Guest [00:29:39] I've taken the opportunity to work with citizen scientists. These are individuals who are very interested in research, changing how we deliver health care and want to contribute. And really, they are part of the research team. They are looking at how we're analyzing data and in some cases, analyzing data alongside us. They also help collect data and then we interpret it together. And when we look at this data interpretation, we're not looking at it just as a lens of a health care provider or just a researcher, but also that patient voice in making sure that the story is being told fully. I've published with several citizen scientists and we make sure that that community's voice is heard as best as possible.

Host [00:30:26] How do you recommend navigating that, managing the ethical considerations here?

Guest [00:30:32] I think we first start with making sure that the patient voice is at the table, but also that we're hearing the voice. We can't just invite them and then not listen. Also, one voice does not represent all voices, and so making sure that you have a diversity of voices at the table. And when I say the table, this is in the rooms where we're developing the technology, where we're working on how someone might apply the technology, also what it looks like, what it feels like and then how they interact with the device, not just in their daily lives, but also when they meet with a health care provider as well. The other thing I think is important is making sure that we're not taking advantage of individuals and their time, so we need to pay individuals for their time and their expertize. As experts living with diabetes, we need to make sure that they're also getting credit for the contribution that they're making. So adding individuals on publications but also having them present with you is really important and it shows them that you are really interested in their voice and that you want to share the platform with them.

Host [00:31:41] OK, you're making me feel terrible that we didn't invite the patient in to our conversation. Note to self, what are you learning from patients and families and online communities that maybe are not learning in your in-person visits in clinics?

Guest [00:32:00] I think one of the things that you can learn from online communities is that you get a lot of different perspectives when you see one person or even a panel of patients for a day. You only get to hear those many voices. But when you look online, you can see voices not just from your local area, but from all over the country, and you hear those voices from different perspectives. So oftentimes I don't get to see a child parent concerns because I work in adult endocrinology and so I can get a better understanding of where the pain points might be for a parent or maybe a teenager that lives with diabetes and also different insurances and different living situations can really impact how diabetes is managed as well. One of the things that we're seeing is as people transition to Medicare, people are experiencing differences in how they access medication supplies, even their health care provider. Another aspect is emerging adulthood because they're leaving their home, perhaps for the first time, they're going to college, they're taking on new jobs. Individuals might be frustrated with their peers at college because they don't understand diabetes, or they might be having challenges with professors or maybe even an employer in being able to take the breaks that they need to check their glucose or be able to treat hypoglycemia. And so those are things that you can see on a broader scale than what you can see just one on one with patients in a focus group, a person with diabetes told me. I don't go looking for a diabetes when I go on social media. Diabetes is not my hobby. That really struck me that someone who isn't seeking diabetes online communities may not know, number one, that they exist. And number two, that they can provide a sense of connection and that they don't have to be like going to a clinical visit. So one of the things that we're doing is we're working with a citizen scientist who is helping us develop this intervention where we have this warm handoff into the diabetes online community through connectors. Sometimes these are called patient navigators in the hospital, but really, we're calling them peer connectors within our intervention because they're really connecting people to quality groups that are going to be meaningful to those individuals because there's lots of different groups online. There are diabetes groups that are focused on people who are trying to get pregnant. There are groups focused on individuals who are using certain types of technology. And so we're really trying to make sure that those individuals get connected to the right group so that they can thrive with whatever goals they have for themselves related to diabetes.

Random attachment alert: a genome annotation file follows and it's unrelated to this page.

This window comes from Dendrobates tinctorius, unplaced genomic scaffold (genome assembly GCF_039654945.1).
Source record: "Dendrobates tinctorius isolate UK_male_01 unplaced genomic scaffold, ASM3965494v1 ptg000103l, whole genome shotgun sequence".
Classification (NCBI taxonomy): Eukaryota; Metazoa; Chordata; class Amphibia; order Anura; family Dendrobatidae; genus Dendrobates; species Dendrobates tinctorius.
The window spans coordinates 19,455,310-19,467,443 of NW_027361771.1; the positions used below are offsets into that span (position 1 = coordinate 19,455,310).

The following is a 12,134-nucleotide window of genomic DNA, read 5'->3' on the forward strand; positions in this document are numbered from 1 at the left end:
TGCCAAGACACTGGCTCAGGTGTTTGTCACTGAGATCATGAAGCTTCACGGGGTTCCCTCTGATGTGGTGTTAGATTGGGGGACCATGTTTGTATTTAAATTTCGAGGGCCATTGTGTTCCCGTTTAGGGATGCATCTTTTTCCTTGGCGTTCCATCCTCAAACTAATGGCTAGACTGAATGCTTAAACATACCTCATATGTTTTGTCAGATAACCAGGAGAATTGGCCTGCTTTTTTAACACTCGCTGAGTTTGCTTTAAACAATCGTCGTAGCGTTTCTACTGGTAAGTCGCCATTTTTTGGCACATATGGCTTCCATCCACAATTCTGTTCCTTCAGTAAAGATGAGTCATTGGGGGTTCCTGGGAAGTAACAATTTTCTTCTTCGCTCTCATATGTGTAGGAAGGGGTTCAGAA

Host [00:34:42] In this moment in time, online communities, they have grown in prominence and influence as to where people are getting their health information and increasingly where they're getting their mis and disinformation. What are you learning that an online community can do to improve health? And then also, what are you learning about how it's harming people's health? And how do you take those learnings and help us with our public health messaging so that it's more effective that we can get on top of it? I mean, we're just seeing so much right now during the COVID pandemic, and what I worry about is that it confuses people. It stresses people out. And so they either tune it out or they're more likely to listen to somebody that they know and have a relationship with. That might not be a person who actually has accurate information.